Like the Cape Town Highlanders and the Cape Town Rifles (Dukes) regiments, Cape Field Artillery too had seen active service in the North African Campaign, under the name of 1 Field Regiment; 1 and 3 Field Batteries, joined by 14 Field Battery, participated in both Battles of El Alamein. It was thus particularly fitting that one of its ceremonial guns was used as the memorial during the parade on Sunday, 29 October 2017.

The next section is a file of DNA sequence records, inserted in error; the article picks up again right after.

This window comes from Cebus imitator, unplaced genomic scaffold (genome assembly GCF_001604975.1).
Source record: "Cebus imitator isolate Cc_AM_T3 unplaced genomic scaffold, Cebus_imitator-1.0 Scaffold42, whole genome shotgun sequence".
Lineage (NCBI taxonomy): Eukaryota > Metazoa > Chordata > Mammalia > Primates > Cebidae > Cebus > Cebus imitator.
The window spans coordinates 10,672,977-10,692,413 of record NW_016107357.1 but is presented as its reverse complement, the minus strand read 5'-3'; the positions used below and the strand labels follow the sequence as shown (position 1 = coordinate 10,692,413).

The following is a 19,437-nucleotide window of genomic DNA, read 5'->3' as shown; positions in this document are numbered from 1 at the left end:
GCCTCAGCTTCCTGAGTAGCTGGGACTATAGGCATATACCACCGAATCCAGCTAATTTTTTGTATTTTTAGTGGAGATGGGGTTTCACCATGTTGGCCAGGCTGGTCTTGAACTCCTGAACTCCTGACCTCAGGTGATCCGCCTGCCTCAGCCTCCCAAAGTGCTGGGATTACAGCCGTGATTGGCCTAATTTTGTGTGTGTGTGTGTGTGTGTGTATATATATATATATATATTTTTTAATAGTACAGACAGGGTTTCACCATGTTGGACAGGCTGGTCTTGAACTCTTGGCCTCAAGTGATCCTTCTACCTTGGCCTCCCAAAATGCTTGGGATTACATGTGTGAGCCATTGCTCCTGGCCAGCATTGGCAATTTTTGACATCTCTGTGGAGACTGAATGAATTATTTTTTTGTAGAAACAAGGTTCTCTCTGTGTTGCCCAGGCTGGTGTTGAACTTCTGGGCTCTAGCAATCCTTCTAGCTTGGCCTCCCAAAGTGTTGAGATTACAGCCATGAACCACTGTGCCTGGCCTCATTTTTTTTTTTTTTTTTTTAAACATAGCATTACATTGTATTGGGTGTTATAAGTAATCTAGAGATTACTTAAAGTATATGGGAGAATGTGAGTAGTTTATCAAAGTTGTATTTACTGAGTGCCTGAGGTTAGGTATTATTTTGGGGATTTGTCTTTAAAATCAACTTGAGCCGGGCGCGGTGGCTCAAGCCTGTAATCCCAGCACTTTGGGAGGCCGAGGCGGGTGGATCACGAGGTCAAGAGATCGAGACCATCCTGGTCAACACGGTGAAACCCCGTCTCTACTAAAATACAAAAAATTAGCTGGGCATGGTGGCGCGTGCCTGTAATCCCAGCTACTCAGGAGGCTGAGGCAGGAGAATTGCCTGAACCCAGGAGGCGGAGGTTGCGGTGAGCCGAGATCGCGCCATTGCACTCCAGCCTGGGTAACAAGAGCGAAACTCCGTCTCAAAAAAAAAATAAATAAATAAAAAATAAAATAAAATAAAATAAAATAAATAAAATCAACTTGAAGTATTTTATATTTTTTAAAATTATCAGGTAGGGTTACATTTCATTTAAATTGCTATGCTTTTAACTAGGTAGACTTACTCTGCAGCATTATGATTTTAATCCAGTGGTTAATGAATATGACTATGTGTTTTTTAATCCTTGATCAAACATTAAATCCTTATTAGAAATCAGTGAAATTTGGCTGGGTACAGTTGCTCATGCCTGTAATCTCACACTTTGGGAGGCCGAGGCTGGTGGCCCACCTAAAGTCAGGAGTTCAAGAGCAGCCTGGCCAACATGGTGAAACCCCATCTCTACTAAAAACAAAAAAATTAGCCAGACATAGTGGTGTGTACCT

Note: With grateful acknowledgement to Lieutenant Colonel Johan Conradie, SO1 of the Defence Provincial Office of the Western Cape, to Captain Jacques de Vries, National Communications Chairpersons of the Junior Officers’ Association of the Reserve Force Council, and to the Signals Association (see especially: for their input.

Here are my photographs. Remember that you can access the slideshow by clicking on any of the images. Enjoy!